Not that I really need any corroborating evidence that the way the general public treats its private data has marked similarities to the way cats present themselves when on heat – a theme I began expanding on substantially here – but occasionally I still run into stuff that flabbergasts even me.
People in general have no shame, no dignity and not even the slightest interest in pondering the potential consequences of doing what is the data equivalent of streaking down Main St. at peak hour. All anyone needs to do it seems in order to harvest people’s personal information is simply ask. Mark Zuckerberg knows it very well, and wants to thank about half a billion imbeciles for making him richer than he ever thought possible (or deserved). His sentiments about privacy and end users have been captured (and verified) by Business Insider for all (a personal chat log, privacy be damned) –
Zuck: Yeah so if you ever need info about anyone at Harvard
Zuck: Just ask.
Zuck: I have over 4,000 emails, pictures, addresses, SNS
[Redacted Friend’s Name]: What? How’d you manage that one?
Zuck: People just submitted it.
Zuck: I don’t know why.
Zuck: They “trust me”
Zuck: Dumb fucks. .
Zuckerberg has since distanced himself from statements like these and vacillates incoherently between expressing concern for user privacy and stating that privacy is dead and any concerns about it are the ravings of paranoids. Yet Facebook still remains the greatest ever assault against the public’s privacy the planet has ever seen. While the public face is that of egalitarianism and philanthropy, the reality is that it is an attempt to catalogue and profile the entire human race into a readily accessible direct sales and marketing database.
As appalling as all of this is, it is not yet terminal. Some of us saw this kind of pervasive data harvesting and mining coming a decade ago and have been fastidious with our data – I wear it as a badge of pride that after 20 years online, as far as the ‘net is concerned, the flesh and blood me doesn’t exist. And it is still possible (though not as easy as it should be) with services like Facebook to remove your private data permanently. There is also the hope stirring that some governments have finally woken up to privacy abuse and may take the legislative route to make it easier for you to use the web without selling your soul. So the big privacy abusers are not really that much of a concern – providing you take an interest in protecting yourself.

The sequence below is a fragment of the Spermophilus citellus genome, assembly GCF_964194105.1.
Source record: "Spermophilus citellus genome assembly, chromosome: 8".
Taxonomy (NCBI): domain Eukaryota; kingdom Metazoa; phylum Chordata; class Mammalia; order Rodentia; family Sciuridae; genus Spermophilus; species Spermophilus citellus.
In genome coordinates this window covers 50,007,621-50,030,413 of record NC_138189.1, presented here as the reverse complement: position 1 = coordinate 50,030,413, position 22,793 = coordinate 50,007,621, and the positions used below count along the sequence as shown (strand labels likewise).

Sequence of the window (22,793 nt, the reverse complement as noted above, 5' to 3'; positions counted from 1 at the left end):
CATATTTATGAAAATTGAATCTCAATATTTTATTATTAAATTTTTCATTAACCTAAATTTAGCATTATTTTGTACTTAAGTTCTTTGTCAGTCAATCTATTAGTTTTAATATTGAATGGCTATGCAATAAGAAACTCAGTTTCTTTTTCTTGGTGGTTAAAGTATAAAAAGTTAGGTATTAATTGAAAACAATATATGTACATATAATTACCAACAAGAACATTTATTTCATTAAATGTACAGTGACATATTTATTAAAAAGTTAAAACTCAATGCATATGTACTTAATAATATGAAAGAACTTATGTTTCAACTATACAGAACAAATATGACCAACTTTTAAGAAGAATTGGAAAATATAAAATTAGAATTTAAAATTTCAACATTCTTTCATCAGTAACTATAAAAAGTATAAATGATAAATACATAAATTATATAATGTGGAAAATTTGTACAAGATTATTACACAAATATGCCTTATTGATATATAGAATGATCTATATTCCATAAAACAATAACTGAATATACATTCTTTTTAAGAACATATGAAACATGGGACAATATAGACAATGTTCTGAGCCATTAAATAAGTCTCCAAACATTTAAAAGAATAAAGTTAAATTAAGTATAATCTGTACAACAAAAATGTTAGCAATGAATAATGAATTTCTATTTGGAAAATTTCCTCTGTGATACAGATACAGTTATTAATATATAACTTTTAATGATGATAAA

Of far greater concern, and what prompted this post, are the smaller players in this game. Articles such as today’s one from the Sydney Sun Herald are appearing more and more often –
THOUSANDS of clubbers and pub patrons are being forced to submit to fingerprint and photographic scans to enter popular venues, seemingly unaware of the ramifications of handing over their identity.
Biometric scanners, once the domain of James Bond movies, are flooding the pub market as the fix-all solution to violence and antisocial behaviour. The pubs are exerting more power than the police or airport security by demanding photos, fingerprints and ID. Police can only do it if they suspect someone of committing a crime and they must destroy the data if the person is not charged or found not guilty.
Yet one company boasts that the sensitive information collected about patrons can be kept for years and shared with other venues in the country – in what appears to be a breach of privacy laws.
There are no official checks and balances on how the data is collected, stored, used or shared. Federal Privacy Commissioner Tim Pilgrim has warned he does not have the power to audit the systems and the lack of regulation has even industry players calling for tighter controls. [full article]
It’s easy to say “boycott such venues”, but that is entirely forgetting that you’re not exactly dealing with rocket scientists here. These are folks that will happily hand over whatever details are required without a second thought, then go and snap a bunch of highly embarrassing camera phone pics once inside and post them to Facebook first chance they get. The clientelle of these types of venues are, to be polite, idiots to begin with.
There is no way of knowing where all of this data is going to end up. There are no rules, no procedures, no way of knowing who will handle it. It’s just data on a disk. And it’s data that could quite easily, in sufficient volume, fetch quite a good price for its identity theft value from some Hong Kong crime syndicate.
If our governments take no interest in this kind of blatant abuse of power by private security companies, I think at the very least our banks should. Because at the end of the day, the fraud will be targeting them and they are the ones that will be paying.